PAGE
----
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Theodore Eisenberg and Christoph Engel, Unpacking Negligence Liability: Experimentally Testing the Governance Effect, 13 J. Empirical Legal Stud. 116 (2016), available at SSRN.

Empirical study of the law is important, particularly for tort law. Fundamental components of the tort system are a “black box,” which largely explains why the field is riven by theoretical disagreement over the purpose of tort law. The claim that tort law efficiently reduces accident costs, for example, critically depends on the extent to which the threat of tort liability deters risky actors from behaving inefficiently. The available data on accidents, however, do not directly measure the relationship, no doubt because the injury rate is affected by a large number of other interrelated factors such as changes in wealth and technology that are extraordinarily hard to disentangle, making it extremely difficult to identify the impact that tort liability has had on actual accident rates. To isolate the influence of particular factors such as the threat of tort liability, empirical study must instead turn to the laboratory, where researchers can conduct experiments that are designed to tease out the role of the varied factors that plausibly explain the accident rate—an excellent example of which is provided by Theodore Eisenberg and Christoph Engel in their article, Unpacking Negligence Liability: Experimentally Testing the Governance Effect.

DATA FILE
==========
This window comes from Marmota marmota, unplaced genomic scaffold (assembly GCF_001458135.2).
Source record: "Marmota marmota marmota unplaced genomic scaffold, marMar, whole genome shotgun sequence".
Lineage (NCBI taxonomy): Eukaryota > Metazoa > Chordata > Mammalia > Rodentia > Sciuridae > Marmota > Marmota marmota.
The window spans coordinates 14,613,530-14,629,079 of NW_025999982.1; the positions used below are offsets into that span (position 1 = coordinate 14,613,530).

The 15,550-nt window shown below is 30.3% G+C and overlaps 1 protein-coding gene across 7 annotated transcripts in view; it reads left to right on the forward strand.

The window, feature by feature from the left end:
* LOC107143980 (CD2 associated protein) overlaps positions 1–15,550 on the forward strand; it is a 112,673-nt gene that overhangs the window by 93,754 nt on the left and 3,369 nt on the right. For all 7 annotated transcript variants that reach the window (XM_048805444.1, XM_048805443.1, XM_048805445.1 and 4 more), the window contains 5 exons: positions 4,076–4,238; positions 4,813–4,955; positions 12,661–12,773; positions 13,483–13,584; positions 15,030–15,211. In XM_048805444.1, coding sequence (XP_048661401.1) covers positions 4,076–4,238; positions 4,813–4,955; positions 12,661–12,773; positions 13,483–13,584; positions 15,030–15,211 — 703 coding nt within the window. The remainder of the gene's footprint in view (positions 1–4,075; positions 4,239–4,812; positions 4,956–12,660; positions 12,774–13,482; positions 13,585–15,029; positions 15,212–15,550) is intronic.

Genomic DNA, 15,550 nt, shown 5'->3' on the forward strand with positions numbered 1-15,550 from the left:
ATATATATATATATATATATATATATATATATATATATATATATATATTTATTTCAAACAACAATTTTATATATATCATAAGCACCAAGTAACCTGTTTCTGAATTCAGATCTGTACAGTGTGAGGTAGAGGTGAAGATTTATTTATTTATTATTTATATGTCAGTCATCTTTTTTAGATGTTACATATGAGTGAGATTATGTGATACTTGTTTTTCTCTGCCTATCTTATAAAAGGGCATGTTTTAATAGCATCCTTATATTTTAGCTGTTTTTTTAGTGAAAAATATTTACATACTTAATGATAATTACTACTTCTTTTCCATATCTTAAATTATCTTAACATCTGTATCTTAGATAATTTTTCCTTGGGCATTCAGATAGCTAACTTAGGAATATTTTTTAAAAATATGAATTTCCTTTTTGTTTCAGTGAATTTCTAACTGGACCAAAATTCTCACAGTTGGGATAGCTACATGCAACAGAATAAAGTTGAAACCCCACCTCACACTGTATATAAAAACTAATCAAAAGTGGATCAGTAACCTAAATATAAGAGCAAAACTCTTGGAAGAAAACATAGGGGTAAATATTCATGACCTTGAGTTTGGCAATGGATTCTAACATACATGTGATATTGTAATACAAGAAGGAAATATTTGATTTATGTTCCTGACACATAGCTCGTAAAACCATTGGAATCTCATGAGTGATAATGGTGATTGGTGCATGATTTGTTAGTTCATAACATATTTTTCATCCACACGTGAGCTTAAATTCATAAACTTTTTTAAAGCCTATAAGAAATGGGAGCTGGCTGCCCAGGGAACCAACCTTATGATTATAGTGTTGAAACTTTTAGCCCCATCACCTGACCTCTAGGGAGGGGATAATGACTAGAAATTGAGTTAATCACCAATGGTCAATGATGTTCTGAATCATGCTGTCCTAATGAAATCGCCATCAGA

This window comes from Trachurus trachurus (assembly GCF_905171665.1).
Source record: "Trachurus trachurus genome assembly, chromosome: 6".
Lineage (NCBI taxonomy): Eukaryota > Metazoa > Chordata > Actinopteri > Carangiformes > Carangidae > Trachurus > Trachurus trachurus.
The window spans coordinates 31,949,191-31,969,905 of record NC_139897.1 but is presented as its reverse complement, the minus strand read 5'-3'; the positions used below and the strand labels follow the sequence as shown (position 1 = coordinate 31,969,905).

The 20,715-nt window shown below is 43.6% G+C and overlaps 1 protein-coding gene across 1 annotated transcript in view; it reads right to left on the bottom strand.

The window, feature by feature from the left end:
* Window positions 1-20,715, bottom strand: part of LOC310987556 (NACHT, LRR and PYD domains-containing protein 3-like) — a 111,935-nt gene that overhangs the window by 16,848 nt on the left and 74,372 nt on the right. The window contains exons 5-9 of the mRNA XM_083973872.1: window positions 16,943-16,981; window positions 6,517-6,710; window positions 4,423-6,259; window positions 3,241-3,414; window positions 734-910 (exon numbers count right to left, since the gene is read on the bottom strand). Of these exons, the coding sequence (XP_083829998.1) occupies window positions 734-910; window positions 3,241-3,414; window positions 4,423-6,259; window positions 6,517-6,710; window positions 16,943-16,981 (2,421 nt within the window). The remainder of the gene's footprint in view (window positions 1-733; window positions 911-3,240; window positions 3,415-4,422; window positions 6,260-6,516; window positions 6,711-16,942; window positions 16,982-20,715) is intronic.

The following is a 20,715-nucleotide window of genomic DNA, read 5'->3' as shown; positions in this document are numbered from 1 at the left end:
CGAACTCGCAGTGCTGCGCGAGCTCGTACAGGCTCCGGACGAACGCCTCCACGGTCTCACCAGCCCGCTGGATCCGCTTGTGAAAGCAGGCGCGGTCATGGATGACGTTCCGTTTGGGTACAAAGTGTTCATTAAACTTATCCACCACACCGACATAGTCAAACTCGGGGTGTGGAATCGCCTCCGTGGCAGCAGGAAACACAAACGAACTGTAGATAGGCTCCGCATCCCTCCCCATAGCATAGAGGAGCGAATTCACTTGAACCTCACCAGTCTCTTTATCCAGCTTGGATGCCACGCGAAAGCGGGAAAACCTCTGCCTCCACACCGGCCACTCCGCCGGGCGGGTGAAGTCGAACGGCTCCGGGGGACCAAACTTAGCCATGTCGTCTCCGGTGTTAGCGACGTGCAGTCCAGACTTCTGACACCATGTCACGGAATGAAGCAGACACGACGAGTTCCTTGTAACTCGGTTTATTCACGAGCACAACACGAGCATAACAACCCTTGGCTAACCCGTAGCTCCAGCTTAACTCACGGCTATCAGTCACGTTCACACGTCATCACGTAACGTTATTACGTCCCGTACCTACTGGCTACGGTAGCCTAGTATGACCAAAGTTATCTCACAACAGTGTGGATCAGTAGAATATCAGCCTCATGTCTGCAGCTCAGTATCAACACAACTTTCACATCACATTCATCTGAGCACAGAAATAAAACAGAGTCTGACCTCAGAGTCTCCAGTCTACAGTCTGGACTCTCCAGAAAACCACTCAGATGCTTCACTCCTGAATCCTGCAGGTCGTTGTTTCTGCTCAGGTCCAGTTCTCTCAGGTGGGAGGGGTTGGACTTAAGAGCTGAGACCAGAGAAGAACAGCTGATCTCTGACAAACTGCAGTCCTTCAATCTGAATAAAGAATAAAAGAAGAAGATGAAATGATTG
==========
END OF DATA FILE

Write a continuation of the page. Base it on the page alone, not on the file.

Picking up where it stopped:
As persuasively argued by Frederic Schauer in The Force of Law (2015), important jurisprudential questions depend on the particular reasons why individuals comply with the law. In particular, individuals often have independent normative reasons for acting in the manner otherwise required by the law, in which case the law itself is not motivating the behavior. “Until we can understand the different ways in which law intersects with its subjects’ law-independent preferences, we cannot begin to understand the role of incentives and coercion in motivating legal compliance.” (P. 100.) The experiment conducted by Eisenberg and Engel was designed to address exactly this type of problem.